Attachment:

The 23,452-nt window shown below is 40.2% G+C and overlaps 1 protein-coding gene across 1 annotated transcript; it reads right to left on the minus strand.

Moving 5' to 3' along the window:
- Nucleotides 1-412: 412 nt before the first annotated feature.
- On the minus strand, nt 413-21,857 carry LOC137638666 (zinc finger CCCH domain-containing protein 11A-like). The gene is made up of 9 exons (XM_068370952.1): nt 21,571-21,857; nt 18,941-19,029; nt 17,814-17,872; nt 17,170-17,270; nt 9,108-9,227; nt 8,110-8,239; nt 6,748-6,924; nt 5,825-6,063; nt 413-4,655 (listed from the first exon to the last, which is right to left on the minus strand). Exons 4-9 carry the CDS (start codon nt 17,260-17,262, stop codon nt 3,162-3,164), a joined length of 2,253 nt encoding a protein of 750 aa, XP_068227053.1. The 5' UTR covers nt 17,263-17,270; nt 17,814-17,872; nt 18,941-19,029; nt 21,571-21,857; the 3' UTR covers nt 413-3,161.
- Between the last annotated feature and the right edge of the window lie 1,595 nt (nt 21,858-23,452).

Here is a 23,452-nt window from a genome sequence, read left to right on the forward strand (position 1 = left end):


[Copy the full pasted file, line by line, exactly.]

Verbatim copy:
The 23,452-nt window shown below is 40.2% G+C and overlaps 1 protein-coding gene across 1 annotated transcript; it reads right to left on the minus strand.

Moving 5' to 3' along the window:
- Nucleotides 1-412: 412 nt before the first annotated feature.
- On the minus strand, nt 413-21,857 carry LOC137638666 (zinc finger CCCH domain-containing protein 11A-like). The gene is made up of 9 exons (XM_068370952.1): nt 21,571-21,857; nt 18,941-19,029; nt 17,814-17,872; nt 17,170-17,270; nt 9,108-9,227; nt 8,110-8,239; nt 6,748-6,924; nt 5,825-6,063; nt 413-4,655 (listed from the first exon to the last, which is right to left on the minus strand). Exons 4-9 carry the CDS (start codon nt 17,260-17,262, stop codon nt 3,162-3,164), a joined length of 2,253 nt encoding a protein of 750 aa, XP_068227053.1. The 5' UTR covers nt 17,263-17,270; nt 17,814-17,872; nt 18,941-19,029; nt 21,571-21,857; the 3' UTR covers nt 413-3,161.
- Between the last annotated feature and the right edge of the window lie 1,595 nt (nt 21,858-23,452).

Here is a 23,452-nt window from a genome sequence, read left to right on the forward strand (position 1 = left end):